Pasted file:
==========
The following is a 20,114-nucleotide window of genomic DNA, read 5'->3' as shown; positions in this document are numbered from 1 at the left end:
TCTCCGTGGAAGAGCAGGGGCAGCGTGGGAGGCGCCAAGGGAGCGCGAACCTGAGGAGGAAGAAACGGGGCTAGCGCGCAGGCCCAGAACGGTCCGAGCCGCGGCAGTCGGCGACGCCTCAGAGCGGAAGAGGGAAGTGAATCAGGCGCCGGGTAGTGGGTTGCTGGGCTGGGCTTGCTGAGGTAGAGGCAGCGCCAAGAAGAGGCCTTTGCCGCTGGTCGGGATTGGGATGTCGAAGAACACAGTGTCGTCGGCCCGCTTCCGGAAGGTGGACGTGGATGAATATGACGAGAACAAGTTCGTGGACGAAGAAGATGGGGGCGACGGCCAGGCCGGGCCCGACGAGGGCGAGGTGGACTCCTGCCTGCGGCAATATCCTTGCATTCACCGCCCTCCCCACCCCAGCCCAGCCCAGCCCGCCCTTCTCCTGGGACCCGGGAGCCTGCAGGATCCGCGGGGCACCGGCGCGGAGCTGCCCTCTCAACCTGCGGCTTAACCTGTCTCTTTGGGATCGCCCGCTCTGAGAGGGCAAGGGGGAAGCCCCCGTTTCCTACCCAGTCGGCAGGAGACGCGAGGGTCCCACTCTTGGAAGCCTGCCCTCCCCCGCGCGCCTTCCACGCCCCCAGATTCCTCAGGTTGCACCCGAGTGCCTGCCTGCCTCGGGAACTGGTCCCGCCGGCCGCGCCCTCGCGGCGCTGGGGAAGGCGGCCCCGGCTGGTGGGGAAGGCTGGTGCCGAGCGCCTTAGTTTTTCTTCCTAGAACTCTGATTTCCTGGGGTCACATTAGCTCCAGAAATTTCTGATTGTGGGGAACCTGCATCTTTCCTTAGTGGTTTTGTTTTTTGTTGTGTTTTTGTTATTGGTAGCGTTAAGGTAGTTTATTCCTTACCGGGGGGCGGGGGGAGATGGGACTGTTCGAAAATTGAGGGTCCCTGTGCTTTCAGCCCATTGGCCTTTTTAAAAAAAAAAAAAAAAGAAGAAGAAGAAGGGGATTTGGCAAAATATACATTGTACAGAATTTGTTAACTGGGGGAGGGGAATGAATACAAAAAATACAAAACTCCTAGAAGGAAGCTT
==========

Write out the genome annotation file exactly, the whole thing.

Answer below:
The following is a 20,114-nucleotide window of genomic DNA, read 5'->3' as shown; positions in this document are numbered from 1 at the left end:
TCTCCGTGGAAGAGCAGGGGCAGCGTGGGAGGCGCCAAGGGAGCGCGAACCTGAGGAGGAAGAAACGGGGCTAGCGCGCAGGCCCAGAACGGTCCGAGCCGCGGCAGTCGGCGACGCCTCAGAGCGGAAGAGGGAAGTGAATCAGGCGCCGGGTAGTGGGTTGCTGGGCTGGGCTTGCTGAGGTAGAGGCAGCGCCAAGAAGAGGCCTTTGCCGCTGGTCGGGATTGGGATGTCGAAGAACACAGTGTCGTCGGCCCGCTTCCGGAAGGTGGACGTGGATGAATATGACGAGAACAAGTTCGTGGACGAAGAAGATGGGGGCGACGGCCAGGCCGGGCCCGACGAGGGCGAGGTGGACTCCTGCCTGCGGCAATATCCTTGCATTCACCGCCCTCCCCACCCCAGCCCAGCCCAGCCCGCCCTTCTCCTGGGACCCGGGAGCCTGCAGGATCCGCGGGGCACCGGCGCGGAGCTGCCCTCTCAACCTGCGGCTTAACCTGTCTCTTTGGGATCGCCCGCTCTGAGAGGGCAAGGGGGAAGCCCCCGTTTCCTACCCAGTCGGCAGGAGACGCGAGGGTCCCACTCTTGGAAGCCTGCCCTCCCCCGCGCGCCTTCCACGCCCCCAGATTCCTCAGGTTGCACCCGAGTGCCTGCCTGCCTCGGGAACTGGTCCCGCCGGCCGCGCCCTCGCGGCGCTGGGGAAGGCGGCCCCGGCTGGTGGGGAAGGCTGGTGCCGAGCGCCTTAGTTTTTCTTCCTAGAACTCTGATTTCCTGGGGTCACATTAGCTCCAGAAATTTCTGATTGTGGGGAACCTGCATCTTTCCTTAGTGGTTTTGTTTTTTGTTGTGTTTTTGTTATTGGTAGCGTTAAGGTAGTTTATTCCTTACCGGGGGGCGGGGGGAGATGGGACTGTTCGAAAATTGAGGGTCCCTGTGCTTTCAGCCCATTGGCCTTTTTAAAAAAAAAAAAAAAAGAAGAAGAAGAAGGGGATTTGGCAAAATATACATTGTACAGAATTTGTTAACTGGGGGAGGGGAATGAATACAAAAAATACAAAACTCCTAGAAGGAAGCTT